Powers to issue Section 36 consents have been devolved to Scottish Ministers by means of an Executive Devolution Order (The Scotland Act 1998 (Transfer of Functions to the Scottish Ministers etc) Order 1999 (S.I. 1999 No 1750)). This means that Scottish Ministers have the power to decide to give or withhold consent for any proposed power station with a capacity in excess of 50 megawatts, or in excess of 1 MW in respect of hydro. In exercising these powers Scottish Ministers would require to take account of the fact that energy policy is a reserved matter.

  3.  Energy policy in Great Britain is reserved to the DTI, but a number of areas relating to it are devolved to Scotland and Wales. These include the promotion of renewable energy; the promotion of energy efficiency; and support for innovation. Please can you set out your understanding of your powers and responsibilities in these areas.

  The powers and responsibilities are as follows:

Promotion of Renewable Energy

  Specifically this relates to executively devolved powers under Section 32 of the Electricity Act 1989 (and as amended by the Utilities Act 2000) to make regulations to impose obligations on electricity suppliers in respect of renewable energy. These powers have resulted in the Renewables Obligation (Scotland) 2002 (ROS), which is analogous to the Renewables Obligation, and the earlier Scottish Renewable Obligation (SRO).

  More generally the Energy Annex to the Concordat between the Department of Trade and Industry and the Scottish Executive outlines the Executive's powers to promote renewable energy in Scotland. An example of how these are used is the Scottish Clean Energy Demonstration Scheme (SCEDS). This scheme offers financial support in the way of grant to smaller scale schemes that rely on innovatory renewables and energy efficiency technologies. We are now working on proposals to expand the scope of SCEDS so that it will provide support for community based energy schemes, for instance, in remote and fragile communities.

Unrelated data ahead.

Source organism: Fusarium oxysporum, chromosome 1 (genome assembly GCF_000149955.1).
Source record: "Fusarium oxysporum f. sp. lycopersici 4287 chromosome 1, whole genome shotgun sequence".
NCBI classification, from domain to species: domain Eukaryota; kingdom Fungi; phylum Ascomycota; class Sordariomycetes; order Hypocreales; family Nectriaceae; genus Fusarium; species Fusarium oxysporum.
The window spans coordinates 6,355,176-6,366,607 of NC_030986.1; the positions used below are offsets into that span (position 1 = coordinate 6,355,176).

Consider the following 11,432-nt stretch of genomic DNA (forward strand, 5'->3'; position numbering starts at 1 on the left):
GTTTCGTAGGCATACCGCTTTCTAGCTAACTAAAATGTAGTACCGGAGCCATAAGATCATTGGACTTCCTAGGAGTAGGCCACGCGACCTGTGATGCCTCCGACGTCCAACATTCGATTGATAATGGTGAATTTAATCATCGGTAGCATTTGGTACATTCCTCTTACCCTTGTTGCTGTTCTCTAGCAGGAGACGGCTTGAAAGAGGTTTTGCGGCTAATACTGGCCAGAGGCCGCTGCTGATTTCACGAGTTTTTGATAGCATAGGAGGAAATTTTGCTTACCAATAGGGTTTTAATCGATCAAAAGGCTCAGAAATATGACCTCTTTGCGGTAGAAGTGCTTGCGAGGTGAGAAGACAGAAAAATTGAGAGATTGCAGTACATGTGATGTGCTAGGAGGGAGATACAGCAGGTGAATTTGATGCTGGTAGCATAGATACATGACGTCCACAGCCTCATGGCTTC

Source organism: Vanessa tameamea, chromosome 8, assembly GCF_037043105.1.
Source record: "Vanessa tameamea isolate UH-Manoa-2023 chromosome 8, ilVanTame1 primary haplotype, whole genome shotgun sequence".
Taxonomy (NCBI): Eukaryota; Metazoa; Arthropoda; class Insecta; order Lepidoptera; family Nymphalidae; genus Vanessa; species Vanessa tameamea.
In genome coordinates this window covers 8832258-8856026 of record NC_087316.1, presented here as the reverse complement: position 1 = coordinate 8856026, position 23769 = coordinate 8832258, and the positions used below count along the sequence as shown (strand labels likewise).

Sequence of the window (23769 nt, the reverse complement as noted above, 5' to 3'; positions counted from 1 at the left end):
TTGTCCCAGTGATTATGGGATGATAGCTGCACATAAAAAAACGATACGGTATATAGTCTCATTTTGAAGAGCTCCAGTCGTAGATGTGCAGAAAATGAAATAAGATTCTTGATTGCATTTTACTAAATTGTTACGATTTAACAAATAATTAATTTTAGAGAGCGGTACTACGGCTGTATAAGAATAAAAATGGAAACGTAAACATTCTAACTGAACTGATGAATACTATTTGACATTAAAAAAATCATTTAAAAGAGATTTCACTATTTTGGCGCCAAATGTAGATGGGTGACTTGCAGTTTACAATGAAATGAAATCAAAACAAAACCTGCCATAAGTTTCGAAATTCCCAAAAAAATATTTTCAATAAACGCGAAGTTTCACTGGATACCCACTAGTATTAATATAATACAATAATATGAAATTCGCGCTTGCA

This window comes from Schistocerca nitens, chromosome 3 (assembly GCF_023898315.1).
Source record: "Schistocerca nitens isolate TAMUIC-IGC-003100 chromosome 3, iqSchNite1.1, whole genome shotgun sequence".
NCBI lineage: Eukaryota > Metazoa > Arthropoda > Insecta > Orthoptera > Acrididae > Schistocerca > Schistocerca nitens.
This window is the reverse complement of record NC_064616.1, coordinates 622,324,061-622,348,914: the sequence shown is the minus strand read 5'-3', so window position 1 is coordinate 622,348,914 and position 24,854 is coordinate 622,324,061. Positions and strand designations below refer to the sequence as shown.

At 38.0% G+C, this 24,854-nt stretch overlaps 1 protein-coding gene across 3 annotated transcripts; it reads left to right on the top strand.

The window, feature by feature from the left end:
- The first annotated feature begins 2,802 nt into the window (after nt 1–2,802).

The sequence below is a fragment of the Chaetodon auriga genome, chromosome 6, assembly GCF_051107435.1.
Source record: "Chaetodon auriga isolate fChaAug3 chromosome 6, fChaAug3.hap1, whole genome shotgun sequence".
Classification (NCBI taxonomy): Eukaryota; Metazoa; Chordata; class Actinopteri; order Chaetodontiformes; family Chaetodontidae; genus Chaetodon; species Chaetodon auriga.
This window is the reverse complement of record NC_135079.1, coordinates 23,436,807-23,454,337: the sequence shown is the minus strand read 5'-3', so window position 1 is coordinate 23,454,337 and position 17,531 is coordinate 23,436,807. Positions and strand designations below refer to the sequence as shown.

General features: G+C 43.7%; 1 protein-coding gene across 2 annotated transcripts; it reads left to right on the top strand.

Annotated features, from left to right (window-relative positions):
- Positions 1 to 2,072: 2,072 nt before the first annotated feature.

The devolved powers do not extend to supporting Research and Development in renewable energy; DTI hold the budget for this. But the Executive does have a budget for renewable energy which has been used eg to fund SCEDS (see above).

Promotion of Energy Efficiency

  The promotion of energy efficiency other than by prohibition or regulation is devolved under the Scotland Act 1998.

  Improvements in business energy efficiency in Scotland have been driven by commercial pressures but have also been stimulated by advice and assistance over many years from the Scottish Energy Efficiency Office (SEEO). The SEEO works on a number of fronts, including waste minimisation, but its main focus is on energy efficiency, using the resources of UK Government's Energy Efficiency Best Practice Programme which the SEEO funds in Scotland. This offers impartial information and free advice on energy efficient technologies and energy management to a wide range of companies and organisations. The work of the SEEO has been strengthened through recent increases in funding from within the Executive's own resources and from a Scottish share of Climate Change Levy revenue (£3.2 million a year on average over the next three years). The SEEO also currently funds the activities of the carbon Trust in Scotland from its share of the CCL revenues.

  In October 1999 the SEEO launched an interest free loan scheme for energy efficiency measures in SMEs in Scotland. The scheme, which was based on a similar scheme operating in Northern Ireland some years ago has been adopted by the Carbon Trust, which will operate a parallel scheme in England and Wales.

  SME's form around 98 per cent of Scotland's businesses and consume around 40 per cent of its business energy. In order to ensure that the sector benefits from the recycling mechanisms set up by the Climate Change Levy and makes its contribution to combatting climate change, SEEO this year also established a network of SME project officers in six of Scotland's eight Energy Efficiency Advice Centres. The six project officers have a remit to assist SEEO to deliver the services of the Best Practice Programme to SMEs in Scotland, including free training and site audits, aimed at helping organisations to reduce both business costs and emissions. This scheme has also been replicated on a UK wide basis by the Carbon Trust in conjunction with the Energy Saving Trust.